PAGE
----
Geocapital becomes biggest private shareholder of Caixa Económica de Cabo Verde bank

23 November 2009

Praia, Cape Verde, 23 Nov – Macau-based company, Geocpital has become the biggest private shareholder in Cape Verdean bank, Caixa Económica de Cabo Verde (CECV), by acquiring 27.1 percent of its capital, the bank said Friday in Praia.

According to a statement from the CECV board of directors, Geocapital acquired 95,476 shares in CECV from Portuguese bank Montepio Geral on 18 September in Lisbon.

Of the shares acquired by Geocapital, 91,652 are nominative and not open to be traded on the stock market and the remainder may be traded on the stock exchange.

With this acquisition, Geocapital has stakes in four financial institutions in four different Portuguese-speaking African countries.

Geocpital, which has Sociedade de Turismo e Diversões de Macau (STDM) as one of its shareholders, which is majority-owned by Stanley Ho, was set up to make investments in the basic sectors of the economy of Portuguese-speaking countries, mainly Guinea Bissau and Mozambique.

In May of this year, the Cape Verdean government and Geocapital signed an agreement to set up an International Scientific Research and Technological Development Centre focused on biofuels.

Creation of the centre follows the project of the National Institute for Agricultural Research and Development (INIDA) and the setting up of public/private partnership to strengthen research of oil-producing plants for biofuel production.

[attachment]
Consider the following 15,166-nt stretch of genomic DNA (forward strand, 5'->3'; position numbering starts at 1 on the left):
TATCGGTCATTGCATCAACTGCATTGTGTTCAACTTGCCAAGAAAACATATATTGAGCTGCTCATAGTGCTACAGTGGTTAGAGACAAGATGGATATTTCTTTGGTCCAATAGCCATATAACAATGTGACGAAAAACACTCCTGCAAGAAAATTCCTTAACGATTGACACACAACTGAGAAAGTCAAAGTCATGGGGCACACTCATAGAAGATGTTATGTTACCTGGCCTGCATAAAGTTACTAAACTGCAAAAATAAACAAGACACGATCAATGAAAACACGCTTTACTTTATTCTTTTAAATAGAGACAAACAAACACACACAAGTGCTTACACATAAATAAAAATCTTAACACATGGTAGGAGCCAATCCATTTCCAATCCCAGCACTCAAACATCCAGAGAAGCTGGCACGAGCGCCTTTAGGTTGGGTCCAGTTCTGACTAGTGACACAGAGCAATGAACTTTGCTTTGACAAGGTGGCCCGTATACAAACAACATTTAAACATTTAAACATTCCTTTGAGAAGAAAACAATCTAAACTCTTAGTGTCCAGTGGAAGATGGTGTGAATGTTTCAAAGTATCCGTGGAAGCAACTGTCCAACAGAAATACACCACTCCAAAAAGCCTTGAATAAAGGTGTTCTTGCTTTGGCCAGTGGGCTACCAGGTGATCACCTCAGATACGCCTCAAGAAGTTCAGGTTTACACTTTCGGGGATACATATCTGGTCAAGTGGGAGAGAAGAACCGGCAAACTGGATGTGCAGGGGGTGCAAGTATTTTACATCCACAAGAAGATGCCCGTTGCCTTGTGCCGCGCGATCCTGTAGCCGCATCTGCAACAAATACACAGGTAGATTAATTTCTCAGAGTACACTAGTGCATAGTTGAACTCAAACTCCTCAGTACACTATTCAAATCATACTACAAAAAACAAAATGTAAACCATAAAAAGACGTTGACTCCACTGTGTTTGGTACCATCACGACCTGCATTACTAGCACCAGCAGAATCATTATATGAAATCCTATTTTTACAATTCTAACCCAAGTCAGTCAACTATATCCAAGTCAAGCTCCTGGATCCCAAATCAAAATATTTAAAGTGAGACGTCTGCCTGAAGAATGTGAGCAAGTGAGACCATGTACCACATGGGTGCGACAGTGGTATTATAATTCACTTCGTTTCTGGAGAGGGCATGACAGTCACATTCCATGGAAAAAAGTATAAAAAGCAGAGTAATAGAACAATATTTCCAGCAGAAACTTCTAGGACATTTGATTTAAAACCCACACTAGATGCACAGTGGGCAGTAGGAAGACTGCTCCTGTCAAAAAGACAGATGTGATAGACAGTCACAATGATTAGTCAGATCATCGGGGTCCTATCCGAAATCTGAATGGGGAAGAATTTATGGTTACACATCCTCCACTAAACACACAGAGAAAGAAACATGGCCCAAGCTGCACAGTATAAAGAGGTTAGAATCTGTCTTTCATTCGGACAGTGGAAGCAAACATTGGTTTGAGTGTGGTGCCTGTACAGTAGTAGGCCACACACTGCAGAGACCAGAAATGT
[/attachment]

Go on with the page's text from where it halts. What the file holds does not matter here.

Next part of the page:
Biofuel is any fuel that is biological in origin, that is not a fossil fuel and is created by mixing one or more plants, such as sugar cane, soy, hemp, canola, organic waste, amongst others.

In Cape Verde the plant most used for biofuel production is jatropha, which grows wild across the archipelago and which can be sown anywhere outside of the 10% of arable land (just 45,000 hectares), according to Cape Verde’s environment minister, José Maria Veiga.

With this partnership INIDA also approved a return to research of non-food crops, with special focus on oil-producing plants for biofuels, which began in the 1980s, and makes it possible to make use of areas sidelined by agricultural production in arid and semi-arid areas.

Also in the biofuels sector Geocapital believes that planting jatropha in Guinea Bissau and Mozambique is likely to begin at the end of 2009 or beginning of 2010, which would make it possible to produce biofuel within two to three years.

In Cape Verde’s case the centre is due to be launched by the end of this year when research and local training plans are due to have been concluded. (macauhub)